ELLEN HARNICK AND LESLIE PARRISH
“Be debt-free in 36 months!”
“Reduce your debt by up to 50%!”
We’ve all heard commercials from debt settlement companies that use pitches like these, promising troubled borrowers that they can get out of debt by paying just a fraction of what they owe. The industry that the New York City Department of Consumer Affairs once called the “top fraud of the year” is now fighting hard to set up shop in additional states across the country. While several states—such as New Jersey, New Mexico, Arkansas and Wyoming —do not currently authorize debt settlement, industry lobbyists have been making the rounds in state capitals trying to rustle up support to allow the practice.
But it may be in consumers’ best interest to keep debt settlement companies at bay. A recent report by the Center for Responsible Lending confirms that debt settlement is often not worth the risk—and leaves many consumers even worse off.
Debt settlement seems like a viable alternative for families struggling to break free from excessive debt. Enlisting the services of a professional to negotiate down debts appears equivalent to hiring a lawyer to deal with complex legal proceedings.
But there’s a catch. In order to sign up for debt settlement, clients must first default on all of their debts. The money they once spent on minimum credit card or other debt payments is then instead used to fund a special account that can eventually be used for settlements. While consumers wait for settlements that may never come, their debts continue to grow due to late fees and other default charges.
In some cases, creditors simply refuse to negotiate with debt settlement firms. Clients face the significant risk that creditors may instead sue them to collect on these defaulted debts. For example, a Maryland regulator found that one in four clients had been suedby at least one of their creditors during the first year of their debt settlement program.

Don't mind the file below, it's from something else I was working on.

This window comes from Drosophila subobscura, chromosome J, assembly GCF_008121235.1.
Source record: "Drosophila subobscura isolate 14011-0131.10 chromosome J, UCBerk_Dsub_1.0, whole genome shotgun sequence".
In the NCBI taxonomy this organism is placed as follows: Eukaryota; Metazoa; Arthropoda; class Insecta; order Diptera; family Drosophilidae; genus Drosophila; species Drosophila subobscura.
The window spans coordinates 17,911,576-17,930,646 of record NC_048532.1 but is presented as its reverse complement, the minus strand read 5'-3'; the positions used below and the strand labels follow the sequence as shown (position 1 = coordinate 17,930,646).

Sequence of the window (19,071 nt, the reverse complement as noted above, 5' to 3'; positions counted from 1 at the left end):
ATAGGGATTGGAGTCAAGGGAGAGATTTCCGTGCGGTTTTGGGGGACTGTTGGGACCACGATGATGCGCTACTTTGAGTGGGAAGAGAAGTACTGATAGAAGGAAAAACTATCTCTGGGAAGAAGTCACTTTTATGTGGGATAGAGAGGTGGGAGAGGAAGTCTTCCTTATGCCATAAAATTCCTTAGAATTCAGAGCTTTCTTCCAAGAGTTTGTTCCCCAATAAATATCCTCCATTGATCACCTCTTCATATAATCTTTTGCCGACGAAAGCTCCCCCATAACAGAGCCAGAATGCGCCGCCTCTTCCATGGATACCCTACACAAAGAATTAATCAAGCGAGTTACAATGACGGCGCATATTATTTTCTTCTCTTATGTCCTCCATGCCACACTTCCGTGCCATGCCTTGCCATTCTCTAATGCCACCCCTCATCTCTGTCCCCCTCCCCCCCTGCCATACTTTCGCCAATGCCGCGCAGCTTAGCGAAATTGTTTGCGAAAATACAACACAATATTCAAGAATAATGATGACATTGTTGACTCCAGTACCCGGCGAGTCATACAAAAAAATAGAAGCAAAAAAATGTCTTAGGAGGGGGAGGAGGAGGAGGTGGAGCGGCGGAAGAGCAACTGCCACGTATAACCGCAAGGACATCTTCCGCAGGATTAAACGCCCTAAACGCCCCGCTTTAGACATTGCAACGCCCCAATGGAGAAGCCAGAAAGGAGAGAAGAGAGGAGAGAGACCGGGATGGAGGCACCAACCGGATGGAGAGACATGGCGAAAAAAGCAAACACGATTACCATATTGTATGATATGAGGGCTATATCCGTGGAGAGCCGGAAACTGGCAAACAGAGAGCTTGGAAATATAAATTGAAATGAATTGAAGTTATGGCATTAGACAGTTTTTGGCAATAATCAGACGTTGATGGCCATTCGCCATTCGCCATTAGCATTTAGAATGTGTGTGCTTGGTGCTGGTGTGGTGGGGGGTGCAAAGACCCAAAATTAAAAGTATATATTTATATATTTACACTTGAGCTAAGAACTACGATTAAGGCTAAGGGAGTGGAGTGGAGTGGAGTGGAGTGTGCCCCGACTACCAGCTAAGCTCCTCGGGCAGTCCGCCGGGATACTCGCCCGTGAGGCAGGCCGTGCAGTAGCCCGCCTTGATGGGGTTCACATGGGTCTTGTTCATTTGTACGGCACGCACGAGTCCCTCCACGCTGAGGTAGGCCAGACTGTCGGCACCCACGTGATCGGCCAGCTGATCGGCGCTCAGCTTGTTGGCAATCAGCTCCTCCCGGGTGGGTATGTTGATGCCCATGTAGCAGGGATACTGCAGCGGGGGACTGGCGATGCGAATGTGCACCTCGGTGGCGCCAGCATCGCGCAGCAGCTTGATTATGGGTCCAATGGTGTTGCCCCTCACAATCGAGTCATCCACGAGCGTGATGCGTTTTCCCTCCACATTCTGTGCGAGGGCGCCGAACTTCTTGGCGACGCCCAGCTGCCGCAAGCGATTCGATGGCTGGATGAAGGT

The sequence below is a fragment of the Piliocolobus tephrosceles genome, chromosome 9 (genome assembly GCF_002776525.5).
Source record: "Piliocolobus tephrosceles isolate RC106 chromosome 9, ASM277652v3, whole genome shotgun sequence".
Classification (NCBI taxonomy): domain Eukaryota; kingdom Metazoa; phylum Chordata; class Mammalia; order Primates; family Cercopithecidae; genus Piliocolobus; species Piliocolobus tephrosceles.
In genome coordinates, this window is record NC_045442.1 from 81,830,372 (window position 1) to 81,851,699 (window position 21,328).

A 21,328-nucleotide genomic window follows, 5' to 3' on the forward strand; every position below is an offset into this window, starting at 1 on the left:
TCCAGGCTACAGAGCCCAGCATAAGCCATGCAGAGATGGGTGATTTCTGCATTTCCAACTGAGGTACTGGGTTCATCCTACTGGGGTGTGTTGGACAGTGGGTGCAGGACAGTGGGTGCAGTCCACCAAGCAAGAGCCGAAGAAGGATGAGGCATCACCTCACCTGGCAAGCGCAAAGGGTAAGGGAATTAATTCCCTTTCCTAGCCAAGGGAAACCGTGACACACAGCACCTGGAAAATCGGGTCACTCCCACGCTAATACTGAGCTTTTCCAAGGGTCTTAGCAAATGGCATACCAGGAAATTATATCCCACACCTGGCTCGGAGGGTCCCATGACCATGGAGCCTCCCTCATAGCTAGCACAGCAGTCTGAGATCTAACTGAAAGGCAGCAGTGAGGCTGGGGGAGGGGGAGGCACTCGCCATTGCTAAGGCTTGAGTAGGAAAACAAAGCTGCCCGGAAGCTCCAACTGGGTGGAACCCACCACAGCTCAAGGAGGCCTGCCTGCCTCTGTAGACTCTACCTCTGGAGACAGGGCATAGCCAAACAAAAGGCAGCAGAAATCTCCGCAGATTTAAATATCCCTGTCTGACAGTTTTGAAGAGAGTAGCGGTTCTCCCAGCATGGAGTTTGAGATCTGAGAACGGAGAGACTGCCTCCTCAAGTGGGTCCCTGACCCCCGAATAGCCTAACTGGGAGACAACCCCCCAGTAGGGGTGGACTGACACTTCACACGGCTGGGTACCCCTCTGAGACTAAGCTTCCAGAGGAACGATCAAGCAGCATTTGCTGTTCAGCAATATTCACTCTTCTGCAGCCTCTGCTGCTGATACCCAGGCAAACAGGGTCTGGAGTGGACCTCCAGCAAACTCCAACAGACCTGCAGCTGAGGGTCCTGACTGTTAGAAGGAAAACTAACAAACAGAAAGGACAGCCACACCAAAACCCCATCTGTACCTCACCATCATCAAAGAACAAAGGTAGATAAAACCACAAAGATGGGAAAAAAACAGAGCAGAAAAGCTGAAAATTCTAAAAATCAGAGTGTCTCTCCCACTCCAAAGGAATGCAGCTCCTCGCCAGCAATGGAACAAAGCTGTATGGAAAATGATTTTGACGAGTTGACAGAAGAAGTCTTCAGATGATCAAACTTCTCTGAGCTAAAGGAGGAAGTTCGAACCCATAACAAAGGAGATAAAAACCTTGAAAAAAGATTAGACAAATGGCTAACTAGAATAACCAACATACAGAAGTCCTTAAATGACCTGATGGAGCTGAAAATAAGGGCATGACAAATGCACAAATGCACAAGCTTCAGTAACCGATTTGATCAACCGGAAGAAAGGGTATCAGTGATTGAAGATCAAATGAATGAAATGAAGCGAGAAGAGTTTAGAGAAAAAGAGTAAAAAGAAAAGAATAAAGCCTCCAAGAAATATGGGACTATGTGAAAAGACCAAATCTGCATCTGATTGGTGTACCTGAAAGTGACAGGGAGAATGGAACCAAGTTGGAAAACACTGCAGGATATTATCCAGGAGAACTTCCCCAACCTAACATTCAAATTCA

These drawbacks led the Federal Trade Commission in 2010 to bar debt settlement companies from charging fees until they had settled at least one debt on behalf of their clients. But the CRL report shows that while this regulation may have led to some improvements in business practices, serious risks remain for debt settlement clients.
A debt settlement company would have to settle at least two-thirds of a client’s debt in order for her to emerge better off from the process than when she started, according to the CRL’s analysis of data published by the industry trade association, the American Fair Credit Council. If the potential tax liability on settled debts and the monthly cost of maintaining a special account for settlements are considered, a debt settlement company would have to settle over 80% of a client’s debts for the savings to exceed the costs of the settlement process.
Historically, only a small portion of clients have achieved such successful outcomes. In 2010, the industry reported that over 42% of clients were unable to have even a single debt settled
More recently, the Colorado Attorney General reported that over half of clients in that state who enrolled in debt settlement programs in 2011 had dropped out of their programs by the end of 2012. During that same time period, fewer than 8% had all of their debt settled.
While there are exceptions, it’s clear that debt settlement is inherently risky for financially vulnerable families, potentially leaving many people much worse off than they were in the first place.
Any state should think twice before offering a welcome mat to the industry—unless and until debt settlement companies can show that clients typically settle enough debt to actually benefit from these programs.
The debt settlement chapter of the Center for Responsible Lending’s State of Lending series is available on the CRL website. Ellen Harnick is senior policy counsel and Leslie Parrish is deputy director of research at CRL.